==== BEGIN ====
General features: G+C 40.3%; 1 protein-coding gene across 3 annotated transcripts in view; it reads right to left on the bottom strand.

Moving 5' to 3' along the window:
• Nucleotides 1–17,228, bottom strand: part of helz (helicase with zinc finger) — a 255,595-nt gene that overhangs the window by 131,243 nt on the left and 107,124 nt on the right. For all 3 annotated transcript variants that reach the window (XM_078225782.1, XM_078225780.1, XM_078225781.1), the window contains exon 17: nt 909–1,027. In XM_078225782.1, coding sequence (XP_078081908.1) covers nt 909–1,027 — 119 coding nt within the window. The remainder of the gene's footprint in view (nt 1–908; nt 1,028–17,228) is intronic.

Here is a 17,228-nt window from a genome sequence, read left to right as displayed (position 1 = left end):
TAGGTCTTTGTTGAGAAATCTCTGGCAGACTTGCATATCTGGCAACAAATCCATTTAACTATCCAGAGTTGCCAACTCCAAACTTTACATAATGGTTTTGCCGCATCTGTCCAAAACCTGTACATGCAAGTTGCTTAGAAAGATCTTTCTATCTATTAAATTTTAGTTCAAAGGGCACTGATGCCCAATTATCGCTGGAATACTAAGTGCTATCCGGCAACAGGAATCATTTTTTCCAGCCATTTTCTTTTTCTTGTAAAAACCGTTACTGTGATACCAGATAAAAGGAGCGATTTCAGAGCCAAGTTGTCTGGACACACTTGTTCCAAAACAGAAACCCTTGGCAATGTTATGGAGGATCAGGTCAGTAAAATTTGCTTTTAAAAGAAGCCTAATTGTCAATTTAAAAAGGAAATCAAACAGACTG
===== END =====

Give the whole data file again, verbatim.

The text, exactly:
General features: G+C 40.3%; 1 protein-coding gene across 3 annotated transcripts in view; it reads right to left on the bottom strand.

Moving 5' to 3' along the window:
• Nucleotides 1–17,228, bottom strand: part of helz (helicase with zinc finger) — a 255,595-nt gene that overhangs the window by 131,243 nt on the left and 107,124 nt on the right. For all 3 annotated transcript variants that reach the window (XM_078225782.1, XM_078225780.1, XM_078225781.1), the window contains exon 17: nt 909–1,027. In XM_078225782.1, coding sequence (XP_078081908.1) covers nt 909–1,027 — 119 coding nt within the window. The remainder of the gene's footprint in view (nt 1–908; nt 1,028–17,228) is intronic.

Here is a 17,228-nt window from a genome sequence, read left to right as displayed (position 1 = left end):
TAGGTCTTTGTTGAGAAATCTCTGGCAGACTTGCATATCTGGCAACAAATCCATTTAACTATCCAGAGTTGCCAACTCCAAACTTTACATAATGGTTTTGCCGCATCTGTCCAAAACCTGTACATGCAAGTTGCTTAGAAAGATCTTTCTATCTATTAAATTTTAGTTCAAAGGGCACTGATGCCCAATTATCGCTGGAATACTAAGTGCTATCCGGCAACAGGAATCATTTTTTCCAGCCATTTTCTTTTTCTTGTAAAAACCGTTACTGTGATACCAGATAAAAGGAGCGATTTCAGAGCCAAGTTGTCTGGACACACTTGTTCCAAAACAGAAACCCTTGGCAATGTTATGGAGGATCAGGTCAGTAAAATTTGCTTTTAAAAGAAGCCTAATTGTCAATTTAAAAAGGAAATCAAACAGACTG